NSA chief admits testing U.S. cell phone tracking
National Security Agency Director Gen. Keith Alexander pauses while testifying on Capitol Hill in Washington, Wednesday, Oct. 2, 2013, before the Senate Judiciary Committee oversight hearing on the Foreign Intelligence Surveillance Act. U.S. intelligence officials say the government shutdown is seriously damaging the intelligence communitys ability to guard against threats. (AP Photo/ Evan Vucci)
Protestors hold signs, and CodePink founder Medea Benjamin wears oversized sunglasses on Capitol Hill in Washington, Wednesday, Oct. 2, 2013, during a Senate Judiciary Committee oversight hearing on the Foreign Intelligence Surveillance Act with National Security Agency Director Gen. Keith Alexander and National Intelligence Director James Clapper. (AP Photo/ Evan Vucci)
National Security Agency chief Gen. Keith Alexander revealed yesterday that his spy agency once tested whether it could track Americans’ cell phone locations, in addition to its practice of sweeping broad information about calls made.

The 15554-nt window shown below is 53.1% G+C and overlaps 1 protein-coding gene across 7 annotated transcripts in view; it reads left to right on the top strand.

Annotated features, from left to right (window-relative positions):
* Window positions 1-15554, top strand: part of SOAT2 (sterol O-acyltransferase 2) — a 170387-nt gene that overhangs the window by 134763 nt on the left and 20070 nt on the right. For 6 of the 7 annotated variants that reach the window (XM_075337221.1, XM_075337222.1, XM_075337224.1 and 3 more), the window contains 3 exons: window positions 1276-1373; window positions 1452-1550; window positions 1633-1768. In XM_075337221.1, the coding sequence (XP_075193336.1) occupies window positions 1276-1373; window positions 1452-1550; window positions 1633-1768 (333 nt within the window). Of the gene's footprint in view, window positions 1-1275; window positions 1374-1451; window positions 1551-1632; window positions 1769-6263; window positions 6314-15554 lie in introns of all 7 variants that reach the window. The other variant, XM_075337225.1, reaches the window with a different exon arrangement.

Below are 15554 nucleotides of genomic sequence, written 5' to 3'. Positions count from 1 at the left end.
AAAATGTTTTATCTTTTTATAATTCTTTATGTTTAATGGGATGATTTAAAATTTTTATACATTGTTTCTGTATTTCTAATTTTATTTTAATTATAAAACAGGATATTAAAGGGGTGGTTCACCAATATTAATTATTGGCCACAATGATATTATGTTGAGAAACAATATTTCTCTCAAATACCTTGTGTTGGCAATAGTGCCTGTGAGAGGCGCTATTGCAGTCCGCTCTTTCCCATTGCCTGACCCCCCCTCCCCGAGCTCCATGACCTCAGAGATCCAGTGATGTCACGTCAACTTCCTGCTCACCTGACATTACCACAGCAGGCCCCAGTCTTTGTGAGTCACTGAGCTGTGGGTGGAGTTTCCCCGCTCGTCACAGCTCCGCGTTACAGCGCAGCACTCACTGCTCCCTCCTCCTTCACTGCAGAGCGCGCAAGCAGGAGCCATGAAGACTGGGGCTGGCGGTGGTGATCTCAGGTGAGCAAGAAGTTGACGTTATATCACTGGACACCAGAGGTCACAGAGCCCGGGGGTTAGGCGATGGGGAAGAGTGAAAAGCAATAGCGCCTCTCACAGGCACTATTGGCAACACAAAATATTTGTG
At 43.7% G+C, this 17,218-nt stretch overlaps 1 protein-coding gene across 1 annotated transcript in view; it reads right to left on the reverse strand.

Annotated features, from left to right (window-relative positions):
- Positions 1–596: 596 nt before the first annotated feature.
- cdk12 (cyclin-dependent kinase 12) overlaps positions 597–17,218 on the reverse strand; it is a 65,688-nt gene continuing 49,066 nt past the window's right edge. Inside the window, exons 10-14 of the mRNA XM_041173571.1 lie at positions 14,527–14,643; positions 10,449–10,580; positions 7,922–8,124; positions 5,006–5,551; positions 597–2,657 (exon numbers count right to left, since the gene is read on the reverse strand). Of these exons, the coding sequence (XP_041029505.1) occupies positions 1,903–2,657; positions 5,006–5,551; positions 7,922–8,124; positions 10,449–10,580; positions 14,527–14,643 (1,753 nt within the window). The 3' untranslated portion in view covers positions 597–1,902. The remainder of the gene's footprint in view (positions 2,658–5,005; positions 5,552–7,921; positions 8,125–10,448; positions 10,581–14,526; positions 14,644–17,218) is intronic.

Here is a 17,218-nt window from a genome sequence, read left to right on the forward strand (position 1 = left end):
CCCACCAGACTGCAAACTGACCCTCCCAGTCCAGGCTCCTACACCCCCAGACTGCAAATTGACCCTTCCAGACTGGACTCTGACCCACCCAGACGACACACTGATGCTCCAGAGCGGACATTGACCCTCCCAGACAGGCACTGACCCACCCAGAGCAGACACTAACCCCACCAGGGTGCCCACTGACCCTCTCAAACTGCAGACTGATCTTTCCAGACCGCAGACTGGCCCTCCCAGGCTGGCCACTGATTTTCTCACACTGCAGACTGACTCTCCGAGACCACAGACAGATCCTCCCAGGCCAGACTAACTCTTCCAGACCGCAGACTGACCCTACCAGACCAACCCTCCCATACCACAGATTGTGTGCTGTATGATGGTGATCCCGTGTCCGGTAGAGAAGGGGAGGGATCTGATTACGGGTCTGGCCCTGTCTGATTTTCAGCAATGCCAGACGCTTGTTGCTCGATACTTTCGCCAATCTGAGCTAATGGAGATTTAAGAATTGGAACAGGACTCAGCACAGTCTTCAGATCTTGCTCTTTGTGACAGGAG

Alexander and Director of National Intelligence James Clapper testified at a Senate Judiciary Committee hearing on proposed reforms to the NSA’s surveillance of phone and internet usage around the world, exposed in June by former NSA analyst Edward Snowden. But neither spy chief discussed proposed reforms; instead they were questioned about new potential abuses that have come to light since then.
Alexander denied a New York Times report published Saturday that said NSA searched social networks of Americans while searching for foreign terror connections, and detailed 12 previously revealed cases of abuse by NSA employees who used the network for unsanctioned missions like spying on a spouse. He said all employees were caught and most were disciplined.
Alexander and Clapper also told lawmakers that the government shutdown that began Tuesday over a budget impasse is seriously damaging the intelligence community’s ability to guard against threats. They said they’re keeping counterterrorism staff at work, as well as those providing intelligence to troops in Afghanistan, but that some 70 percent of the civilian workforce has been furloughed.
Congress is mulling changes to the Foreign Intelligence Surveillance Act that some believe allows the NSA too much freedom in gathering U.S. data as part of spying on targets overseas.
Alexander told the committee that his agency tested in 2010 and 2011 whether it could track Americans’ cell phone locations, but he says the NSA does not use that capability.